If there was one result from the “flash crash” that sent the world’s financial markets into a screaming tizzy, it was renewed focus on electronic trading systems, ETSs for short, and their perceived negative impact on trading activity, liquidity and transparency and broader financial market stability.
The connotation that the world’s biggest stock exchange could somehow implode with the press of an execute button prompted us to take a second closer look at an April report from New York-based consultancy Investment Technology Group (ITG) focused on dark pools in Europe.
To be clear, a dark pool isn’t just a hole in the ground with a lot of water. A dark pool in trading and execution terms is a type of ATS (Alternative Trading System) that does not display quotations to the public – in other words, the bid and ask price are kept in the dark. They have grown in popularity over the past few years, particularly for alternative investment managers looking to shop around and get a one up on price — and the competition.
Being awhile since taking a gander into the dark pool, so to speak, we decided to whet our appetite and take the plunge in analyzing ITG’s report, called “Alternative Trading Systems in Europe – Trading Performance by European Venues Post-MiFID,” (the full report can be requested by contacting ITG) which was pulled together from a sampling of trading activity in Europe spanning primary exchanges, dark pools and displayed alternative venues over the first three quarters of 2009.
Of particular note was that, despite broader concerns about electronic trading and fears that a single click can bring down global financial markets, trading in ATSs, dark pools in particular, continues to grow in popularity and has actually helped foster greater liquidity, more diversity and, perhaps surprisingly, more cost-effective ways for hedge funds and others to trade securities.
Indeed, according to the report, which was compiled from data culled by research consultancies Tabb Group and Aite Group, as much as 22% of total European equity volume is now executed through ATSs, most of which are registered as multilateral trading facilities. The sampling analyzed some 5.6 million trades in Europe over the nine-month period (see chart below for a value-traded breakdown of primary exchanges, MTFs and Dark Venues).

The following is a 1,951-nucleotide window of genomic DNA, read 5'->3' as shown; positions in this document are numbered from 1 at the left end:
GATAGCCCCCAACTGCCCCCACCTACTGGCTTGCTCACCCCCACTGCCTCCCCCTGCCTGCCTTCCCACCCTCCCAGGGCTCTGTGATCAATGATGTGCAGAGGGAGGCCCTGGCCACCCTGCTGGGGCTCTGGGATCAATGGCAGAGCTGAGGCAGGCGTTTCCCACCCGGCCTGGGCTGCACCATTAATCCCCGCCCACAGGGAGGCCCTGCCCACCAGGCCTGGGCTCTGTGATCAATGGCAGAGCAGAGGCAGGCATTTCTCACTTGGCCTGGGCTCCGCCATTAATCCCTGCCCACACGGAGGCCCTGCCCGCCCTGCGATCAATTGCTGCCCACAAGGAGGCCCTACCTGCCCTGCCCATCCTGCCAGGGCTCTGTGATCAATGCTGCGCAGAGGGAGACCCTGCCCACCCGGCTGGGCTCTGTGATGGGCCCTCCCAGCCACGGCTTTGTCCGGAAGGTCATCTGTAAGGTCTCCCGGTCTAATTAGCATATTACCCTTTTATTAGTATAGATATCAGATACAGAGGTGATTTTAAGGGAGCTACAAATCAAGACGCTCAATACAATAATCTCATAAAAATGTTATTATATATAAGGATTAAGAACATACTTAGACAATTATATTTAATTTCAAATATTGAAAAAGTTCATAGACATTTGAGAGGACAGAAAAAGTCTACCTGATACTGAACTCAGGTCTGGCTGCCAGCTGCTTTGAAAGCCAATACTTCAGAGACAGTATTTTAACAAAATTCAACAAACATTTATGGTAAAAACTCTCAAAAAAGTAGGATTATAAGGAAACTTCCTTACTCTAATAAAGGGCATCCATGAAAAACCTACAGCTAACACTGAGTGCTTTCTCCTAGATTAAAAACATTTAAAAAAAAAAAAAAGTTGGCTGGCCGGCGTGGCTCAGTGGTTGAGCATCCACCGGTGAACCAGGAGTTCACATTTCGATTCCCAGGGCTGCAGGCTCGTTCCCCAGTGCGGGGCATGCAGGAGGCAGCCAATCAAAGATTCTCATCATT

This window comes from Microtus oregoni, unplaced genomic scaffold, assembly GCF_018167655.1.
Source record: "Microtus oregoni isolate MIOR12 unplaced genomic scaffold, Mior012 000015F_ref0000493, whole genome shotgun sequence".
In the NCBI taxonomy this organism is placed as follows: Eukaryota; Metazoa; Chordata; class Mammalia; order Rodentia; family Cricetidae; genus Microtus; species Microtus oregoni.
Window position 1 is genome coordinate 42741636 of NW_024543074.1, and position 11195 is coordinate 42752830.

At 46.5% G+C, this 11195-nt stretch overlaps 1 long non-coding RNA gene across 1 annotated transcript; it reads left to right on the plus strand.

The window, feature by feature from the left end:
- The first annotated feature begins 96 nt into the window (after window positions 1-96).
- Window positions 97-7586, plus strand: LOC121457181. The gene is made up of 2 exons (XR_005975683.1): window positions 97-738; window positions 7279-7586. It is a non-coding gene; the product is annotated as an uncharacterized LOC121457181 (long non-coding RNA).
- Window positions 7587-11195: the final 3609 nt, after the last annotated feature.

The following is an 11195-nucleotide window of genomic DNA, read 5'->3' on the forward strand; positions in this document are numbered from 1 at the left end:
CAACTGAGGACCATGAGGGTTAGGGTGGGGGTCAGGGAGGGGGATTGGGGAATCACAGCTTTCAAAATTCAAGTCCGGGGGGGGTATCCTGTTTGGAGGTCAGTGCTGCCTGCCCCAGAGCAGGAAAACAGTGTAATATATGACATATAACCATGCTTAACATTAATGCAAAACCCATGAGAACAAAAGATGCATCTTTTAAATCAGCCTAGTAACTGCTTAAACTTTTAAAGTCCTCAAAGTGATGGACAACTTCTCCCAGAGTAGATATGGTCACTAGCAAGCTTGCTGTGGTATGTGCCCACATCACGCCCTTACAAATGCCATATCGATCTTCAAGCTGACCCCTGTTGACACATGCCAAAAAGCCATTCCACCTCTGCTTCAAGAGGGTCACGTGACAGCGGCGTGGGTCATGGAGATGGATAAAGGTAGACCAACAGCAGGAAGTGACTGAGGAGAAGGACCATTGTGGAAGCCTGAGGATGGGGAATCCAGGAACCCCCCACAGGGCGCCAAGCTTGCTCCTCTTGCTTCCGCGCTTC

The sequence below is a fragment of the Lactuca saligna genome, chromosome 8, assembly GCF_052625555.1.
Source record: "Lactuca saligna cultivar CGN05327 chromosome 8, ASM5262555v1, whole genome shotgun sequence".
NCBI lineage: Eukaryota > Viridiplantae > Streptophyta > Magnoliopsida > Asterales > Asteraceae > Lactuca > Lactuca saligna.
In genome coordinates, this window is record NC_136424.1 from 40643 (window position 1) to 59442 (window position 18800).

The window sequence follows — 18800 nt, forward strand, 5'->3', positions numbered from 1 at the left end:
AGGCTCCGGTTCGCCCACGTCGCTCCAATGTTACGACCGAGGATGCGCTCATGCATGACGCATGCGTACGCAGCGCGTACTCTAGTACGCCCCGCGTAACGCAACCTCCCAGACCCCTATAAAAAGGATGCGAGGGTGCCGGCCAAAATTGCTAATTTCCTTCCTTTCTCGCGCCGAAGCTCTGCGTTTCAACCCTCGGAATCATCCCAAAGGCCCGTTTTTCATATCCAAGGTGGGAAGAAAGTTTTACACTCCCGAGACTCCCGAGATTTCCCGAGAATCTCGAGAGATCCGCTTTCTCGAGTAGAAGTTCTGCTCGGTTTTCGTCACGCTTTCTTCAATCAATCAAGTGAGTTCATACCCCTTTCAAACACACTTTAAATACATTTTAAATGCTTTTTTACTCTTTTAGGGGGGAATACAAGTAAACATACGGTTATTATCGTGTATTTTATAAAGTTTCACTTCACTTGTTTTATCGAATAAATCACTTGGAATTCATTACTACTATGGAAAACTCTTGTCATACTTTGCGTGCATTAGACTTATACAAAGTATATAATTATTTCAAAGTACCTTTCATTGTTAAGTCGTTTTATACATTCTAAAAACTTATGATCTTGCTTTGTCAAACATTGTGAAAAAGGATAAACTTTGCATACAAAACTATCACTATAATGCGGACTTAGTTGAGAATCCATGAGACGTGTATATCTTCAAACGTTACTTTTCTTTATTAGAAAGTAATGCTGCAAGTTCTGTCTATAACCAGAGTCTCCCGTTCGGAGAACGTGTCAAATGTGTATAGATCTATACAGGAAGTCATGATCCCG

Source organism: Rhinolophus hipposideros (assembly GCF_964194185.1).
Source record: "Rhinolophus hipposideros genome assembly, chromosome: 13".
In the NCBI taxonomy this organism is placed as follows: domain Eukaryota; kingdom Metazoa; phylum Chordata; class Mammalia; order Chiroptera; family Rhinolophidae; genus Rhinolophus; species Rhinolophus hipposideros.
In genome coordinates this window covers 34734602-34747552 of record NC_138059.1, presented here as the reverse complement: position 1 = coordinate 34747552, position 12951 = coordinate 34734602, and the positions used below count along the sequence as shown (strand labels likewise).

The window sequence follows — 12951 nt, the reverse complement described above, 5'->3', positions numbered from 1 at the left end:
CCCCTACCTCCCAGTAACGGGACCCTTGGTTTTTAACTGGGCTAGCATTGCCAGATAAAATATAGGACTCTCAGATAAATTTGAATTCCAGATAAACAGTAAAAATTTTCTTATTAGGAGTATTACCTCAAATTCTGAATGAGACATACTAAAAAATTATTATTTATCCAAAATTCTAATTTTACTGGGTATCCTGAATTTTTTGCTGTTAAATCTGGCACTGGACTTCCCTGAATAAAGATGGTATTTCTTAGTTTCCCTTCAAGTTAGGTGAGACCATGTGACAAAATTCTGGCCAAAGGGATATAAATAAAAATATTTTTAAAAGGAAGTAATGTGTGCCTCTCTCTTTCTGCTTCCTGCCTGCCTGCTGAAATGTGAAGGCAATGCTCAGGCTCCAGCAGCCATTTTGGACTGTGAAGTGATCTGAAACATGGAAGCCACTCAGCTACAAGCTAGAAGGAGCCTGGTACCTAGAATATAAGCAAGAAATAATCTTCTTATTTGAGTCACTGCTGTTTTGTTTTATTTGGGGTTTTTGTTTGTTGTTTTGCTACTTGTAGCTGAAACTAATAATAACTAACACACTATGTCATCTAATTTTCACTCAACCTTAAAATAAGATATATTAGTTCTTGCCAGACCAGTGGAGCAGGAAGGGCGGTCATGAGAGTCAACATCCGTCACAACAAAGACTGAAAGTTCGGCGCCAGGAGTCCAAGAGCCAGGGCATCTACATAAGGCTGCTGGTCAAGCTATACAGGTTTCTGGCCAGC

Not only have ATSs lowered the played field and contributed positively to overall liquidity, they have also made it cheaper for hedge funds and other traders to buy and sell stocks – 71% cheaper than incumbent domestic exchanges and 43% cheaper than multilateral trading facilities (MTFs), according to ITG. Cost savings are even more pronounced when trading small-cap and mid-cap stocks.
What’s more the risk of slippage – the difference between estimated transaction costs and the costs actually paid – is far greater in primary markets than in dark pools. The report also found that greater participation in dark venues versus “lit” markets resulted in higher basis-point cost savings. (see chart below from the report illustrating distribution of performance by venue type).
In particular, the trend was most evident for orders that accounted for between 25-50% average daily volume (ADV), where dark pools were found to offer over 60 bps “in added value”, compared to under 10 bps for orders between 1-5% ADV.
The report cautions against increased regulatory oversight for dark pools, noting that shedding light on dark pool transactions could decrease interest in utilizing them, hence stifling best execution and other positives.
We at AllAboutAlpha.com are more than willing to bet a candle or a flashlight that more calls for increased scrutiny of various trading markets and systems have come into play since the flash crash occurred, including from the US Securities and Exchange Commission.
While not ones to ever advocate being in the dark about anything, there are certainly benefits that ATSs bring to the table. One can hope the US sees the virtues that MiFID has brought to the Europe trading scene, and not let a momentary “flash” blindly obscure the continued growth of electronic trading and diversity in America.